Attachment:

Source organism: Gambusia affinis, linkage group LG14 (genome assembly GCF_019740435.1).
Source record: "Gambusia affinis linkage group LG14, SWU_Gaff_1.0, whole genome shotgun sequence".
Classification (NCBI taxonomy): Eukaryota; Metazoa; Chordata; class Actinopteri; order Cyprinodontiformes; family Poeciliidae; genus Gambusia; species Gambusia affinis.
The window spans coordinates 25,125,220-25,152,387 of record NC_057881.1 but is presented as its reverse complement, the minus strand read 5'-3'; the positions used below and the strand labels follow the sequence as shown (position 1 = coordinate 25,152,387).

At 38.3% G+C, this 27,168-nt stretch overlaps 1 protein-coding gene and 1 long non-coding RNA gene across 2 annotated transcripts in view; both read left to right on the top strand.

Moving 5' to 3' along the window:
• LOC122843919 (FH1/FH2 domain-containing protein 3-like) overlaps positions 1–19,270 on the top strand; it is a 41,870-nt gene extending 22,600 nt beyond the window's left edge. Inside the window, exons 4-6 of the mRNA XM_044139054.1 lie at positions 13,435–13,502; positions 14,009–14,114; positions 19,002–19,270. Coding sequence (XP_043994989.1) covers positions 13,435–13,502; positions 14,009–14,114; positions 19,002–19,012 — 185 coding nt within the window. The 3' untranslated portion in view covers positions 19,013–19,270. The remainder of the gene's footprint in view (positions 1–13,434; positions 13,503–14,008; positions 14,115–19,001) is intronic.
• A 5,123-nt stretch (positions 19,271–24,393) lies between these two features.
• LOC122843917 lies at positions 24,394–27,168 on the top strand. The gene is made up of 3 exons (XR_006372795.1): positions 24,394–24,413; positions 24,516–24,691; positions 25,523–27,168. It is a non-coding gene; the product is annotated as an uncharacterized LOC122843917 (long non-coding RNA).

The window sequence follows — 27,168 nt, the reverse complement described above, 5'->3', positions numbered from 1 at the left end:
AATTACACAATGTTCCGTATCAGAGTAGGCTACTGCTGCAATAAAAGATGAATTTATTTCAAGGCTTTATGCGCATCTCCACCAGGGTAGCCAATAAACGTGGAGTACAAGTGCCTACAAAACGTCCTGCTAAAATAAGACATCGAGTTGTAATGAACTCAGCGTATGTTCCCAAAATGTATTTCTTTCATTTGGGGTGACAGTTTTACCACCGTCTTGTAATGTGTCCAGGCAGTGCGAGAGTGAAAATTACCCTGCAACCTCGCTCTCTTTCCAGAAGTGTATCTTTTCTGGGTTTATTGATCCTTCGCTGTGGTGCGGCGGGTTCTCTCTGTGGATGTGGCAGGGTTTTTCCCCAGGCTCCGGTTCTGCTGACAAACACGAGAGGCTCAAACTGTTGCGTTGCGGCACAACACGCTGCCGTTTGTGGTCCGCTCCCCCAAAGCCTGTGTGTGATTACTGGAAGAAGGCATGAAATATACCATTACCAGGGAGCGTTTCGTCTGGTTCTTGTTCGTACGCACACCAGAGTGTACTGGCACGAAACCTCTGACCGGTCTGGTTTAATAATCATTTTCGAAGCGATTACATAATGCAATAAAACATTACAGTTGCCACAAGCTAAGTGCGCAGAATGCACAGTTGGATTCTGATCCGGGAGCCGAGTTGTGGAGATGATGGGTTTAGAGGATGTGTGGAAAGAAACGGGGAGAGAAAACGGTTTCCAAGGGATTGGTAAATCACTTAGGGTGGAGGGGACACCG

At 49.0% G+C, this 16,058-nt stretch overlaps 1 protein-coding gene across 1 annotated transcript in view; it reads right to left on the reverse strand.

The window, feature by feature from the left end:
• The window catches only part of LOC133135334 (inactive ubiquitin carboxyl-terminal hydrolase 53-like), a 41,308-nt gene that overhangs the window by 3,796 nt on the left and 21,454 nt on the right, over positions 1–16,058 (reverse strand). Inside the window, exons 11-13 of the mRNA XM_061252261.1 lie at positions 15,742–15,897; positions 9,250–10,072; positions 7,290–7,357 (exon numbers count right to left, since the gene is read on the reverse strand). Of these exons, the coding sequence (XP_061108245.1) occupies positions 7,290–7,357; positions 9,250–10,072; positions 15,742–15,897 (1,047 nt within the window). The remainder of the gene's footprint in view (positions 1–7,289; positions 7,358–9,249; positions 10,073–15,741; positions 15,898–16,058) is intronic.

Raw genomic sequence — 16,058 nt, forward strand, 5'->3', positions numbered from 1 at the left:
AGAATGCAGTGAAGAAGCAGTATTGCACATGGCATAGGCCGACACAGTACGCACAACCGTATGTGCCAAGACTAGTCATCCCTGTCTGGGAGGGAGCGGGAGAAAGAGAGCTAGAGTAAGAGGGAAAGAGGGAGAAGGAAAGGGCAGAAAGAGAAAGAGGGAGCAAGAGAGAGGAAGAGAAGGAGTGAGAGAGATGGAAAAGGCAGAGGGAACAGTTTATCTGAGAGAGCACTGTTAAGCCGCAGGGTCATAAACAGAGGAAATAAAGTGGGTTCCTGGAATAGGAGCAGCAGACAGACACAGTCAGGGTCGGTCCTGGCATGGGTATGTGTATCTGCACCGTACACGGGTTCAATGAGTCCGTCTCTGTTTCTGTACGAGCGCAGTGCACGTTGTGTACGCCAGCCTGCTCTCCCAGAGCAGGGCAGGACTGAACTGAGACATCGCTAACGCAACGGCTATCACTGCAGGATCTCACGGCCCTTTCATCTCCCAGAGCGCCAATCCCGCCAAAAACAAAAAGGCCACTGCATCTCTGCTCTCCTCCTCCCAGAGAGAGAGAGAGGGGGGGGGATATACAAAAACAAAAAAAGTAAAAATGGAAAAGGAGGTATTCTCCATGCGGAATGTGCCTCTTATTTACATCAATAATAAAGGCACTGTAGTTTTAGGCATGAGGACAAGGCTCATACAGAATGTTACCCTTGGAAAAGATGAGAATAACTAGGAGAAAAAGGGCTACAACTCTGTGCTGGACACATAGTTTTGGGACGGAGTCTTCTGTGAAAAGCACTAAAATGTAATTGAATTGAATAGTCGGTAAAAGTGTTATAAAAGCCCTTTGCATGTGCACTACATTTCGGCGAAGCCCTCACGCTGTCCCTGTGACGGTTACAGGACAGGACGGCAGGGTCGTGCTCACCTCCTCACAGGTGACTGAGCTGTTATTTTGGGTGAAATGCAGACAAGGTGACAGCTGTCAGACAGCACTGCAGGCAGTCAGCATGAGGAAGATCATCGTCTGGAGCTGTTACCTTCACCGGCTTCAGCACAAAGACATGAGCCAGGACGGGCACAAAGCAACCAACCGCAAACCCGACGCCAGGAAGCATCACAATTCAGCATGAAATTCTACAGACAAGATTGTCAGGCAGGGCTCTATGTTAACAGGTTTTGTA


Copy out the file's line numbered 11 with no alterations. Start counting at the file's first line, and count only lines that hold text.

AATTACACAATGTTCCGTATCAGAGTAGGCTACTGCTGCAATAAAAGATGAATTTATTTCAAGGCTTTATGCGCATCTCCACCAGGGTAGCCAATAAACGTGGAGTACAAGTGCCTACAAAACGTCCTGCTAAAATAAGACATCGAGTTGTAATGAACTCAGCGTATGTTCCCAAAATGTATTTCTTTCATTTGGGGTGACAGTTTTACCACCGTCTTGTAATGTGTCCAGGCAGTGCGAGAGTGAAAATTACCCTGCAACCTCGCTCTCTTTCCAGAAGTGTATCTTTTCTGGGTTTATTGATCCTTCGCTGTGGTGCGGCGGGTTCTCTCTGTGGATGTGGCAGGGTTTTTCCCCAGGCTCCGGTTCTGCTGACAAACACGAGAGGCTCAAACTGTTGCGTTGCGGCACAACACGCTGCCGTTTGTGGTCCGCTCCCCCAAAGCCTGTGTGTGATTACTGGAAGAAGGCATGAAATATACCATTACCAGGGAGCGTTTCGTCTGGTTCTTGTTCGTACGCACACCAGAGTGTACTGGCACGAAACCTCTGACCGGTCTGGTTTAATAATCATTTTCGAAGCGATTACATAATGCAATAAAACATTACAGTTGCCACAAGCTAAGTGCGCAGAATGCACAGTTGGATTCTGATCCGGGAGCCGAGTTGTGGAGATGATGGGTTTAGAGGATGTGTGGAAAGAAACGGGGAGAGAAAACGGTTTCCAAGGGATTGGTAAATCACTTAGGGTGGAGGGGACACCG